The Arabian oryx, Oryx leucoryx, an indigenous herbivorous mammal, lived in Jiddat al-Harasis until 1972 when they were considered extinct in the wild. In 1981 the San Diego Wild Animal Park (now the San Diego Zoo Safari Park) sent five oryxes to the Oman Mammal Breeding Center (also known as Yalooni), where they were released into the wild.[10][11] Five years later, the International Union for Conservation of Nature (IUCN) proposed a national nature reserve in a section measuring 27,500 square kilometres (10,600 sq mi). The population of oryxes at this site reached a high of 450 in 1996 but later dwindled due to poaching and habitat destruction; as of 2007 only 65 individuals were identified, including only four breeding pairs, making the future viability of this wild population uncertain.[12]

Other species recorded throughout are caracal, wild cat and ratel; hares and hedgehogs are common, while the Arabian wolf is a rare species.[1] Arabian red fox (Vulpes vulpes arabica), Rüppell’s sand fox (Vulpes rueppellii), and Nubian ibex are also reported. Reptile species recorded are grey monitor lizard, Uromastyx species, horned viper, carpet viper, hooded malpolon, sand snake, cat snake, skinks, agamids, and geckos. Rodents are also found.[1]

Bird species reported are 168 (22 breeding species, 15 migratory species, 104 species of passage migrants noted during spring and autumn season) including the endangered houbara bustard found in the regions where saline and brackish springs exist. Resident and migrating waders, gulls (Larus sp.), terns, flamingoes (Phoenicopterus spp.), herons and many species of duck are seen during the winter season in the lagoons bordering Jiddat al-Harasis .[1]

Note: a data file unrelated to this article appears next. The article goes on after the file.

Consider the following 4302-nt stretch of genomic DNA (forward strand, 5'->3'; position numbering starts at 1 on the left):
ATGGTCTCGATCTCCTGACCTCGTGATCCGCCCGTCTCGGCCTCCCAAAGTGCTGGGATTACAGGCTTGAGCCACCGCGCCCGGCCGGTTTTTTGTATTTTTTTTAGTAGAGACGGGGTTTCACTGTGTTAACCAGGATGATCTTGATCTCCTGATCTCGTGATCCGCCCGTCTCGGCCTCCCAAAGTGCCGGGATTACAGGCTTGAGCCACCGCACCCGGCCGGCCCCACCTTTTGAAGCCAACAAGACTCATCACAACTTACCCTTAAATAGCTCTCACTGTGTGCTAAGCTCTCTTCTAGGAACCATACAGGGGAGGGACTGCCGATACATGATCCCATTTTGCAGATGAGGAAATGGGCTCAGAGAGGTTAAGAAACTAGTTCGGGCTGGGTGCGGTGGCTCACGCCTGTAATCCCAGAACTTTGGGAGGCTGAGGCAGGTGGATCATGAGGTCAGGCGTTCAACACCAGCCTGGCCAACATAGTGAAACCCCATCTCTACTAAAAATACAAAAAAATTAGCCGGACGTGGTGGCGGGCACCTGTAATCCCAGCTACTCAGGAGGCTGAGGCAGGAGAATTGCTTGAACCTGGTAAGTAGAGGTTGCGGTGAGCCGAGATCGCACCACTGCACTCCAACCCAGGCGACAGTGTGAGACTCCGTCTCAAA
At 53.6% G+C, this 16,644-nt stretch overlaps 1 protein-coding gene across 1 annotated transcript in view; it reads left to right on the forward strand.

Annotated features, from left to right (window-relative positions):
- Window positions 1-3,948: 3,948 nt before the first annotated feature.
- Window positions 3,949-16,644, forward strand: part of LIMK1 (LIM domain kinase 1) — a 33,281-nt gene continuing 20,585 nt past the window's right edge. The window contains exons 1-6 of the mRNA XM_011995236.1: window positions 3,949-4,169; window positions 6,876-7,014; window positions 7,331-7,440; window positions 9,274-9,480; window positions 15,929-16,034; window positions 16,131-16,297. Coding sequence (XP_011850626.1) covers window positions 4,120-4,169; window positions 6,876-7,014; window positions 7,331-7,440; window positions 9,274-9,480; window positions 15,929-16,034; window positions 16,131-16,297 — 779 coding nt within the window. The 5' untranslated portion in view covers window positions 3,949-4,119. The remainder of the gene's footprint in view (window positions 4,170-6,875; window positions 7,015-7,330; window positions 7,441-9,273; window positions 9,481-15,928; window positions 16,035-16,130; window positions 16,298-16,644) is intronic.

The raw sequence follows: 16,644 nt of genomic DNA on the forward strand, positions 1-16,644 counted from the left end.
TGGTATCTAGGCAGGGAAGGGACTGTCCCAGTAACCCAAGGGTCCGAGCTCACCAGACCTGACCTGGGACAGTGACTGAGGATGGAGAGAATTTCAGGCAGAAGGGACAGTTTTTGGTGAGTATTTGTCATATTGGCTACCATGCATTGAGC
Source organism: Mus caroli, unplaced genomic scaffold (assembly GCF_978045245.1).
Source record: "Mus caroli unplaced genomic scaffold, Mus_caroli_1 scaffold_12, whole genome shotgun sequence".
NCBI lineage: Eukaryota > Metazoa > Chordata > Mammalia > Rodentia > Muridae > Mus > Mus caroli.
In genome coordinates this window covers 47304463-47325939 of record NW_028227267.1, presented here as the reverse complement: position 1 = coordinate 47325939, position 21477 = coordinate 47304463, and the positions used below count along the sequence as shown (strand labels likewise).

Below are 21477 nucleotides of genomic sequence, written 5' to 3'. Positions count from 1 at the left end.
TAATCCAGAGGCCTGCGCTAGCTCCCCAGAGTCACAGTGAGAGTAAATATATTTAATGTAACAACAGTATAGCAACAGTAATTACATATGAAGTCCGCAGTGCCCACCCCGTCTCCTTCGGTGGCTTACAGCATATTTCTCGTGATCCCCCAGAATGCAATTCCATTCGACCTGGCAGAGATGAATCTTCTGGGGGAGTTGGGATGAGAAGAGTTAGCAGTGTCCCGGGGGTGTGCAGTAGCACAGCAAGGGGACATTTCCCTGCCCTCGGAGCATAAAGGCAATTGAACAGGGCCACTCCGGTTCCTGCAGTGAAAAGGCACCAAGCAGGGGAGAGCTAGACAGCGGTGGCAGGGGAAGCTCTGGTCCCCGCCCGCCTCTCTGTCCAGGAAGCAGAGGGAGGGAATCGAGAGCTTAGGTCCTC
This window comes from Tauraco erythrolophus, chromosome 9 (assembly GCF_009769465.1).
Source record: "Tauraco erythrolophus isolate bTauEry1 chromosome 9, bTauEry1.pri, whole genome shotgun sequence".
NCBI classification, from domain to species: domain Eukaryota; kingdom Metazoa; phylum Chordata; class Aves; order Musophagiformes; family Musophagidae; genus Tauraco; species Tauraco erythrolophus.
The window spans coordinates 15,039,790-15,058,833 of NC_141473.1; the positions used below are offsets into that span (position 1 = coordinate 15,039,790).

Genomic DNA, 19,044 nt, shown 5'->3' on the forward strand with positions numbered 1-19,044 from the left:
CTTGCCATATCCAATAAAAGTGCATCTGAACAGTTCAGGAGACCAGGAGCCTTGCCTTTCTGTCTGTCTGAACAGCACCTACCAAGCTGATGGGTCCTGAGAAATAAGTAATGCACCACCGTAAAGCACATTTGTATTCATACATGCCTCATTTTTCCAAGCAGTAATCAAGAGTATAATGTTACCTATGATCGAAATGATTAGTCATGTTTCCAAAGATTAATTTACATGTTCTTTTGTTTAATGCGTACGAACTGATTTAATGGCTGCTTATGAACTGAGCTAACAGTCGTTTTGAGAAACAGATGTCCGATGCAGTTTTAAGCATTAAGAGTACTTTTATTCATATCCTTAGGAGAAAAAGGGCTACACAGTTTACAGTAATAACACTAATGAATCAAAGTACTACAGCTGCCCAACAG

1. "World Heritage Nomination" (pdf). UNESCO. Retrieved 21 September 2013.
  2. McCall, Bowden & Howarth 2006, p. 332.
  3. Maisel & Shoup 2009, p. 193.
  4. Edgell 2006, p. 310.
  5. Edgell 2006, p. 51, 75.
  6. "Lunar Meteorites - Washington University in St. Louis". Washington University in St. Louis. Retrieved 31 October 2013.
  7. "The Meteorological Society". International Society for Meteorites and Planetary Science. Retrieved 21 September 2013.
  8. Edgell 2006, p. 73.
  9. Gallacher, David; Jeffrey Hill (Autumn–Winter 2005). "Status of Prosopis cineraria (ghaf) tree clusters in the Dubai Desert Conservation Reserve". Tribulus. 15 (2): 3–9.
  10. Long 2003, p. 479-481.
  11. Vernon N. Kisling, Jr., Ed. (2001). Zoo and Aquarium History: Ancient Animal Collections to Zoological Gardens. CRC Press. pp. 222–3. ISBN 0-8493-2100X.CS1 maint: multiple names: authors list (link)
  12. Delisting of Arabian Oryx Sanctuary, World Heritage List, UNESCO, 2007